Realizing Realizing is to make the psychological group a reality. In other words, while representing is about positioning the potential leader within the group, realizing is about positioning the group within the wider environment. It is about making group goals and ambitions a reality, and about setting structures in place that make the psychological group is a reflection of the ‘real world’.
Halsam, Reicher, and Platow’s three ‘R’s in their notional sequence. We won’t go into further details on the three ‘R’s right now, but rest assured that we will explore them further in future posts. The aim of today’s post was to introduce the three ‘R’s and to start the conversation about leadership in practice.
Actually, as part of that conversation, are we being hypocrites? What we have above looks a lot like a three item checklist. And it looks a hell of a lot like a flow chart. Didn’t we just sneer at such things?
We think we are on solid ground for a couple of reasons. First, the three ‘R’s describe general actions to be taken in pursuit of leadership. They do not describe particular characteristics that leaders should have, nor do they make specific suggestions about how leaders should interact with others. As we said earlier, such advice will be helpful only at chance levels. Really, the three ‘R’s aren’t leadership actions in the traditional sense. They instead represent a pathway to determining what leadership actions are appropriate in context.
Second, the three ‘R’s are not a centrepiece. They are a small part of a much larger theoretical and practical picture of leadership (Haslam, Reicher and Platow give them just 10 pages out of 220). They can be thought of as cues, prompting people to understand and attend to the social identity processes that will determine their leadership capability. After all, what is a “social identity” anyway? The three ‘R’s necessitate social identity comprehension.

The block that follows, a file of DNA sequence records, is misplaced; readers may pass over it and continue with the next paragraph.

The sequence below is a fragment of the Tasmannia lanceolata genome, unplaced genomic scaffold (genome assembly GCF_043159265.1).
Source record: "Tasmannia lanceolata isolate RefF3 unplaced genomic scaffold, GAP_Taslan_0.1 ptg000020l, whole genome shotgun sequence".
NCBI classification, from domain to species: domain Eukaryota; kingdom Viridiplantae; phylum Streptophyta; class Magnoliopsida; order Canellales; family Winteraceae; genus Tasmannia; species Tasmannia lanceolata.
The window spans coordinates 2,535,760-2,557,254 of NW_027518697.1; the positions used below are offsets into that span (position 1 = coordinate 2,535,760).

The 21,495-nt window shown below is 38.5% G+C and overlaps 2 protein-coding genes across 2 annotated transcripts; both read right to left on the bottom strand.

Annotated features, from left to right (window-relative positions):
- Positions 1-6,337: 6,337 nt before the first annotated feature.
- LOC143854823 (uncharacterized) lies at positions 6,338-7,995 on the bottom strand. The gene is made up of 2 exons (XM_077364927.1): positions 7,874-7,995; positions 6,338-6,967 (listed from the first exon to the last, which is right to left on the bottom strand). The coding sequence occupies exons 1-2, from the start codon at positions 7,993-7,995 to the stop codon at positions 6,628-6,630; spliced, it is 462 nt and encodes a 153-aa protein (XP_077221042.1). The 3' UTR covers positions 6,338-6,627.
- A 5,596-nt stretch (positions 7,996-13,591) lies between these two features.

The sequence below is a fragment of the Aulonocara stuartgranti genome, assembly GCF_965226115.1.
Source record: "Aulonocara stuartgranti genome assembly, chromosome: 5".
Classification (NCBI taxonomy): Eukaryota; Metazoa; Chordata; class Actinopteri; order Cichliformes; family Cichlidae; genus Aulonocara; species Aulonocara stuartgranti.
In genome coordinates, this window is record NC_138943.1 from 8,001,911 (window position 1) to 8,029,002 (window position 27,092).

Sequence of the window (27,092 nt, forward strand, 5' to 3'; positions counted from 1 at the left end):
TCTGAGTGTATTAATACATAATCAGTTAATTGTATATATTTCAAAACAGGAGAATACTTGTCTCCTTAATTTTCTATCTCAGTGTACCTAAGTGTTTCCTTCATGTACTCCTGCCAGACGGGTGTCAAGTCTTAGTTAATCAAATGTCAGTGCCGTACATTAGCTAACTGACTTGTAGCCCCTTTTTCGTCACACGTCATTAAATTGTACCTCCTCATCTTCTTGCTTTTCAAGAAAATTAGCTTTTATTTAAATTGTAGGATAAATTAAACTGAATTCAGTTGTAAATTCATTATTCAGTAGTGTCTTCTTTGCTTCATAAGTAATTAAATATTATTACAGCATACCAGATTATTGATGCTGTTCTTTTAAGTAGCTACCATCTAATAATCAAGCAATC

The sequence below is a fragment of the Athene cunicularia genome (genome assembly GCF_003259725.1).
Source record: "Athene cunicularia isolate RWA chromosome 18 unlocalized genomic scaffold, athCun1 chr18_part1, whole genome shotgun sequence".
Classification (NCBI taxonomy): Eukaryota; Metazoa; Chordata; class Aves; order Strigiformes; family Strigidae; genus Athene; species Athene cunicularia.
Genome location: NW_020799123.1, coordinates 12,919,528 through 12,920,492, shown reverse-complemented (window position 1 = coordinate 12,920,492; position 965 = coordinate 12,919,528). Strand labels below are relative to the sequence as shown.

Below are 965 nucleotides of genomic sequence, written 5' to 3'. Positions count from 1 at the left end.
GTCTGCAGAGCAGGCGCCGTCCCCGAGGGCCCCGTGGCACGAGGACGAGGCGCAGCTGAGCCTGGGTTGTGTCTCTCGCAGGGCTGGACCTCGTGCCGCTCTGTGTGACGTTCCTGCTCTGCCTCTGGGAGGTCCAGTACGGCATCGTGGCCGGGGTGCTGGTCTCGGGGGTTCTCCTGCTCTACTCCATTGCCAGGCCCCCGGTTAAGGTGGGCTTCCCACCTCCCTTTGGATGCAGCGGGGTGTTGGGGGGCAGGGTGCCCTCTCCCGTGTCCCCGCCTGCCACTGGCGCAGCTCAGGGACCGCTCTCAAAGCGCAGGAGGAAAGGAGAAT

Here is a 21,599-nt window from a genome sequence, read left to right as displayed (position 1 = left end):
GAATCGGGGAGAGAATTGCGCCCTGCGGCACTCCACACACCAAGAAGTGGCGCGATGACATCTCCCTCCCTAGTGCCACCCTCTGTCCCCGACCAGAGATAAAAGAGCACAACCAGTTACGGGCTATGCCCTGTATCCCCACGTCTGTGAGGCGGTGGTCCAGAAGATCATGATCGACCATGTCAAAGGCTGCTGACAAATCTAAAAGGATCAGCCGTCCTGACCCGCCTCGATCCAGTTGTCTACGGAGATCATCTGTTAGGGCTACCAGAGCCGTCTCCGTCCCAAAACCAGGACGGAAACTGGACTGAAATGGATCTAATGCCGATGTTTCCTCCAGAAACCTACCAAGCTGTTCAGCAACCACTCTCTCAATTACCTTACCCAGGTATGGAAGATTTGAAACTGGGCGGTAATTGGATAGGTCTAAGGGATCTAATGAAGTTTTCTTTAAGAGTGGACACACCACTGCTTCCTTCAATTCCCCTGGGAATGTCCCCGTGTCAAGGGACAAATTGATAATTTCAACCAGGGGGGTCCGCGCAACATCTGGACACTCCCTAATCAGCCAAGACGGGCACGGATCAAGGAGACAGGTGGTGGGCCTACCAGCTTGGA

This is perhaps the real value of the three ‘R’s; they lead people to back to the theory that they came from. It is via the theory, not the three ‘R’s, that we are able to see leadership for what it is, see where others are getting it wrong, and identify opportunities to develop our own leadership capacity.
We are quietly confident you will come to agree. And not because we think so much of ourselves and our rhetoric. We are confident that you will come to agree because as you get across these social identity ideas you will see them in action everywhere, including when it comes to leadership.
It is now a cliché, but Kurt Lewin’s “there is nothing more practical than a good theory” is the right adage here, and the social identity approach is excellent theory.  Haslam, S. A., Reicher, S., & Platow, M. J. (2011). The new psychology of leadership: Psychology Press.  Lewin, K. (1951). Field theory in social science: Selected theoretical papers by Kurt Lewin. London: Tavistock. p. 169.